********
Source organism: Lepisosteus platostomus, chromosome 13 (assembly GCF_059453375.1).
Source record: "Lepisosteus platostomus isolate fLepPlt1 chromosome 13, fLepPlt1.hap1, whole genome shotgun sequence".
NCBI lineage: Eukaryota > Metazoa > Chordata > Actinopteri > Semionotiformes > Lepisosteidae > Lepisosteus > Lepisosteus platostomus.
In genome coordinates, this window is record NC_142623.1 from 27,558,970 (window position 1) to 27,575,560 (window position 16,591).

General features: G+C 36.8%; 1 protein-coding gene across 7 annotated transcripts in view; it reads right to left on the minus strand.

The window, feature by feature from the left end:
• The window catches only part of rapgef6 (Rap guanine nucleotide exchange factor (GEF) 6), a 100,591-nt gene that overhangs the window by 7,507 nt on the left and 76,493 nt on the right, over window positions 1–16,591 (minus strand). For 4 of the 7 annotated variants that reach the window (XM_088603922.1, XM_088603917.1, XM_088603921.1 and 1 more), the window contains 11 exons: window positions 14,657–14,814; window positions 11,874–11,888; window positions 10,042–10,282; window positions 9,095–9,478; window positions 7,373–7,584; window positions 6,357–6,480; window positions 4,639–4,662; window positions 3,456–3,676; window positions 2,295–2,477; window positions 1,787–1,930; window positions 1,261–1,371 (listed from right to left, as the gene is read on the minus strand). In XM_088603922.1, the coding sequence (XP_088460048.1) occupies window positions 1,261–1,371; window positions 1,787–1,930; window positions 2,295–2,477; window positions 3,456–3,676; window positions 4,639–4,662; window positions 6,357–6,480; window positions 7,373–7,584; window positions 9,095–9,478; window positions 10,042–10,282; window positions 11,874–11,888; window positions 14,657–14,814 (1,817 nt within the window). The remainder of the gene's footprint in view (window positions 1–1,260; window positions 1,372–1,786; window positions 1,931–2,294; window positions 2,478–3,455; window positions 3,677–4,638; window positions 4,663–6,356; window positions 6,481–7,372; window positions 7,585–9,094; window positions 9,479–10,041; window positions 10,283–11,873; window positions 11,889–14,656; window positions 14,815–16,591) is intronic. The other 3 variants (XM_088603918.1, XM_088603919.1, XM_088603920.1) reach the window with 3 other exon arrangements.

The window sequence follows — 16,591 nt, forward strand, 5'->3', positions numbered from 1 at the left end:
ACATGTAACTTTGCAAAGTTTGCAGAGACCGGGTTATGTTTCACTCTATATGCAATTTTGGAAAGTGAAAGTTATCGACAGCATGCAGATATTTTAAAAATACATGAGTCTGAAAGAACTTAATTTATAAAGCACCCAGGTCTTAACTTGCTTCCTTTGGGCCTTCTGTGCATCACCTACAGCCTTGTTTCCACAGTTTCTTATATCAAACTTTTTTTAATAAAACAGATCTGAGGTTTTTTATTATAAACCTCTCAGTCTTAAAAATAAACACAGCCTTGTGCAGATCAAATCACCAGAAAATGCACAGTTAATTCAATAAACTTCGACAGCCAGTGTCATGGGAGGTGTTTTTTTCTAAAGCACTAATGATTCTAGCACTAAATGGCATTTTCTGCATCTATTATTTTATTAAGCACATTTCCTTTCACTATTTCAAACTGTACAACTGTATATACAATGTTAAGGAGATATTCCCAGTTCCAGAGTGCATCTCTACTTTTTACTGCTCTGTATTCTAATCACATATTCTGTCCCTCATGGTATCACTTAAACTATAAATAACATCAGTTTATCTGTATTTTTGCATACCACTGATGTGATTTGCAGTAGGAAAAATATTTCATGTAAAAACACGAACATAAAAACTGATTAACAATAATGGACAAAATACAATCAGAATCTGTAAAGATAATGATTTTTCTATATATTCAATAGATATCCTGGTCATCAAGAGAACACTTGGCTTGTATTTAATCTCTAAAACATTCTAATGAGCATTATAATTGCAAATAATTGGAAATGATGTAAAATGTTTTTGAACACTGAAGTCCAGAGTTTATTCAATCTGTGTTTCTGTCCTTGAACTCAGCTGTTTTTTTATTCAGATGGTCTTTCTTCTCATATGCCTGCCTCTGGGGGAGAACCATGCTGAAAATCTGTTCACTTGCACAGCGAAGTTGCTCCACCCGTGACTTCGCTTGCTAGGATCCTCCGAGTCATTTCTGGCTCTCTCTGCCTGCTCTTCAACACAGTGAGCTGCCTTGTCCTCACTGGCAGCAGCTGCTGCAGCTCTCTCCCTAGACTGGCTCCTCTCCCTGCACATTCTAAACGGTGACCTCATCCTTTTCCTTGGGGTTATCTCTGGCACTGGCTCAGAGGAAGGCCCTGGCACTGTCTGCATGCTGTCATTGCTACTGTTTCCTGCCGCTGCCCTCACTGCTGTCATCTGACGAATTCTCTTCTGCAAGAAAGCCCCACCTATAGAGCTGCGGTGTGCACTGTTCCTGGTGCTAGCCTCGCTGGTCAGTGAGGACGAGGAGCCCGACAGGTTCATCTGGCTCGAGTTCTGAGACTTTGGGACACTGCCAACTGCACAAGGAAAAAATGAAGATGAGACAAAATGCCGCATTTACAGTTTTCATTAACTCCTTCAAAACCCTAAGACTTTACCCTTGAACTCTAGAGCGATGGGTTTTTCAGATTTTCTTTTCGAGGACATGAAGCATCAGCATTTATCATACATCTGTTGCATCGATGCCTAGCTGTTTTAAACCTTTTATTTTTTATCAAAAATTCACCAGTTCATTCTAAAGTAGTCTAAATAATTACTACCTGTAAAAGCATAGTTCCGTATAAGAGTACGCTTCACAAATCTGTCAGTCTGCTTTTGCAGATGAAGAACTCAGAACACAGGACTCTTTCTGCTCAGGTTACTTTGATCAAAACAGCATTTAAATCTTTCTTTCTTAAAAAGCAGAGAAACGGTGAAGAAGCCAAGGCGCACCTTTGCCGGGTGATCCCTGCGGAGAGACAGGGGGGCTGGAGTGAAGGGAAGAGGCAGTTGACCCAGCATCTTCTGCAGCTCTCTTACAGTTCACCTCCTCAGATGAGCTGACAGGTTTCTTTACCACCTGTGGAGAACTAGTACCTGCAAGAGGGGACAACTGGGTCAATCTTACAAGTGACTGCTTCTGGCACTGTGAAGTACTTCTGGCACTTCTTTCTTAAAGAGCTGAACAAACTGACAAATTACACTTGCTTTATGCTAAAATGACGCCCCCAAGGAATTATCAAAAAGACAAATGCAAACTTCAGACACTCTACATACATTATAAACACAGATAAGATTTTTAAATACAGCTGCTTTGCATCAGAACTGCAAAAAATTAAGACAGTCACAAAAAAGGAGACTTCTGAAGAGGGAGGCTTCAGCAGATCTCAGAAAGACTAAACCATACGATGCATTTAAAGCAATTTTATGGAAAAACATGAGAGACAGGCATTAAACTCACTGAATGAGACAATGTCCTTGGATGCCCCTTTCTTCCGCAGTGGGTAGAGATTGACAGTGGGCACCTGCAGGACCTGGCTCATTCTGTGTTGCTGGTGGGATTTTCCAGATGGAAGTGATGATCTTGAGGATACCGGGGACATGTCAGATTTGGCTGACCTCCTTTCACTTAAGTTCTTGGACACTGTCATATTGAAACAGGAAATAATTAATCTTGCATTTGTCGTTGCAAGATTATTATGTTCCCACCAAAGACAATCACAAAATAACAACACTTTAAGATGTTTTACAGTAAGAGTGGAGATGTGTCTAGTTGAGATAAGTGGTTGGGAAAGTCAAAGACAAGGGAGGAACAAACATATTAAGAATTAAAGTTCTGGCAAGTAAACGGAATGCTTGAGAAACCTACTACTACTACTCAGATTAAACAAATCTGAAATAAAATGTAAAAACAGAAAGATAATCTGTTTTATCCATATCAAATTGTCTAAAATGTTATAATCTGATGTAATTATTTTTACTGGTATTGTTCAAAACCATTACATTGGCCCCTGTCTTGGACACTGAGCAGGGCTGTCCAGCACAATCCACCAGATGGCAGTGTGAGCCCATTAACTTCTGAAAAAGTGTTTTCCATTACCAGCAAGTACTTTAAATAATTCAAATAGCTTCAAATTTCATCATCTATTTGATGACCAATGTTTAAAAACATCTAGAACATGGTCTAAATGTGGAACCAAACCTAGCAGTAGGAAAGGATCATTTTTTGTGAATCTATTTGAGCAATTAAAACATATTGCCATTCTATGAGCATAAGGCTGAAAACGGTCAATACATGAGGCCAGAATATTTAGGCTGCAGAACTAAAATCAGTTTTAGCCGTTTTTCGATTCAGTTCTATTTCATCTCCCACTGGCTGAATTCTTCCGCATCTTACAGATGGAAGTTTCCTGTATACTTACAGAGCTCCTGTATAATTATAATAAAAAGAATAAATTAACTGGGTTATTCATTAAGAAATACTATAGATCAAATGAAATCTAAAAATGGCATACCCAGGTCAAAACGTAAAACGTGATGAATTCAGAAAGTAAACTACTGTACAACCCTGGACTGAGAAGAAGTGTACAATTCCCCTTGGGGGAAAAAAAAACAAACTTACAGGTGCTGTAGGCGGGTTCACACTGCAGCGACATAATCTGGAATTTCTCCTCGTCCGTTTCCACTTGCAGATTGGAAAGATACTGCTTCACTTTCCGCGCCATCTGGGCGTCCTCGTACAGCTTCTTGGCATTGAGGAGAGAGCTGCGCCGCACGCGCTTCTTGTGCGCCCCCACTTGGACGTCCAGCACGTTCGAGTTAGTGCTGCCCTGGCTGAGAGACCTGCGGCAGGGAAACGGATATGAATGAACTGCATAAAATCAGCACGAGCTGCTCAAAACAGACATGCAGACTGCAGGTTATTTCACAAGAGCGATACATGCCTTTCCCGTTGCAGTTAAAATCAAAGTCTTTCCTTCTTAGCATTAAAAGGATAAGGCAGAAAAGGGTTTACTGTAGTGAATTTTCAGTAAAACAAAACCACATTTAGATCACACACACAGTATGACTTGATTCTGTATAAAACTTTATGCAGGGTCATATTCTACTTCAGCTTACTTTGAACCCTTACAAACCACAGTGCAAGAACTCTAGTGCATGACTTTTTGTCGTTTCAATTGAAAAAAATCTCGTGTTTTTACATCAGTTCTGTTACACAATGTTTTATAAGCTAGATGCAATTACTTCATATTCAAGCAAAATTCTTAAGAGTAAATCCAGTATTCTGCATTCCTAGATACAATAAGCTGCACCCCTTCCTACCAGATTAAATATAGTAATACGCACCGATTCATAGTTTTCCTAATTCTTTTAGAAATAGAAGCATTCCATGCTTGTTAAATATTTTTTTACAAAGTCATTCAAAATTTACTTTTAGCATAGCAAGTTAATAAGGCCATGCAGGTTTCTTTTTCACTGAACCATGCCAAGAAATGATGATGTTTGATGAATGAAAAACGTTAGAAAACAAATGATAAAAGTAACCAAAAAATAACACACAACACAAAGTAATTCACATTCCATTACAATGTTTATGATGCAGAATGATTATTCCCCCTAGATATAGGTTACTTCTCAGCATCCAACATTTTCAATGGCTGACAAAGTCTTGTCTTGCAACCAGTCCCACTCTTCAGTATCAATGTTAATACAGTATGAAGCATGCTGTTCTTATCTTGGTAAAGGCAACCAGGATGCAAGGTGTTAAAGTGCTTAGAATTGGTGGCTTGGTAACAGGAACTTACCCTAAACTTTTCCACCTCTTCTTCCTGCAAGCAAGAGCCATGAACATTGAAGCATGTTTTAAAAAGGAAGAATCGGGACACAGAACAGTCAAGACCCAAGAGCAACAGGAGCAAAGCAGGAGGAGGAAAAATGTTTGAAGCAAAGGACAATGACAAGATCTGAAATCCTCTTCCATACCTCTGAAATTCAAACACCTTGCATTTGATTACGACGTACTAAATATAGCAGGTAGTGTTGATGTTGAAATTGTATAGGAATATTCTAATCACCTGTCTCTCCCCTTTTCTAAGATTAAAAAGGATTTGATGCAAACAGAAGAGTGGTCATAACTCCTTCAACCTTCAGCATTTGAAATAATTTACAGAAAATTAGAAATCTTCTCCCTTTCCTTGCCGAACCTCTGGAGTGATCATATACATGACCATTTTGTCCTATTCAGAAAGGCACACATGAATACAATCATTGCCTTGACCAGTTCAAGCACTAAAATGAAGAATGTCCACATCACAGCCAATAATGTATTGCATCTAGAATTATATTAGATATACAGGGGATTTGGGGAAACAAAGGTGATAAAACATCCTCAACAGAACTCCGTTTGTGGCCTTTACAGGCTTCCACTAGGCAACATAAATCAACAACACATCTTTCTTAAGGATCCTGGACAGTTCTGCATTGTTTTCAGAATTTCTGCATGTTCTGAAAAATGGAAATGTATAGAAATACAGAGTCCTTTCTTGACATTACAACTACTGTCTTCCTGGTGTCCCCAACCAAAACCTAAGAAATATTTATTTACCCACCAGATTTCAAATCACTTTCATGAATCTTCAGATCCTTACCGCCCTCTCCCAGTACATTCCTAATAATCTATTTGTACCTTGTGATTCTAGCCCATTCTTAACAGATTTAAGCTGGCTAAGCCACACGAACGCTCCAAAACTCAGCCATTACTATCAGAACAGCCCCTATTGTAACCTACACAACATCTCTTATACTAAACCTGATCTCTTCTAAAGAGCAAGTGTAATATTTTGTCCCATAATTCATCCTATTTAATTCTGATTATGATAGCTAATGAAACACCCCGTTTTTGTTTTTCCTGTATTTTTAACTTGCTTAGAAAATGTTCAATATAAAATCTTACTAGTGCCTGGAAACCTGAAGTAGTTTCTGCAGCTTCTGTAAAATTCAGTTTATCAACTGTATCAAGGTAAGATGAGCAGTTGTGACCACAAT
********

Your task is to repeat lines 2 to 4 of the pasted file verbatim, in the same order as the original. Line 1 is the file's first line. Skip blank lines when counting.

Source record: "Lepisosteus platostomus isolate fLepPlt1 chromosome 13, fLepPlt1.hap1, whole genome shotgun sequence".
NCBI lineage: Eukaryota > Metazoa > Chordata > Actinopteri > Semionotiformes > Lepisosteidae > Lepisosteus > Lepisosteus platostomus.
In genome coordinates, this window is record NC_142623.1 from 27,558,970 (window position 1) to 27,575,560 (window position 16,591).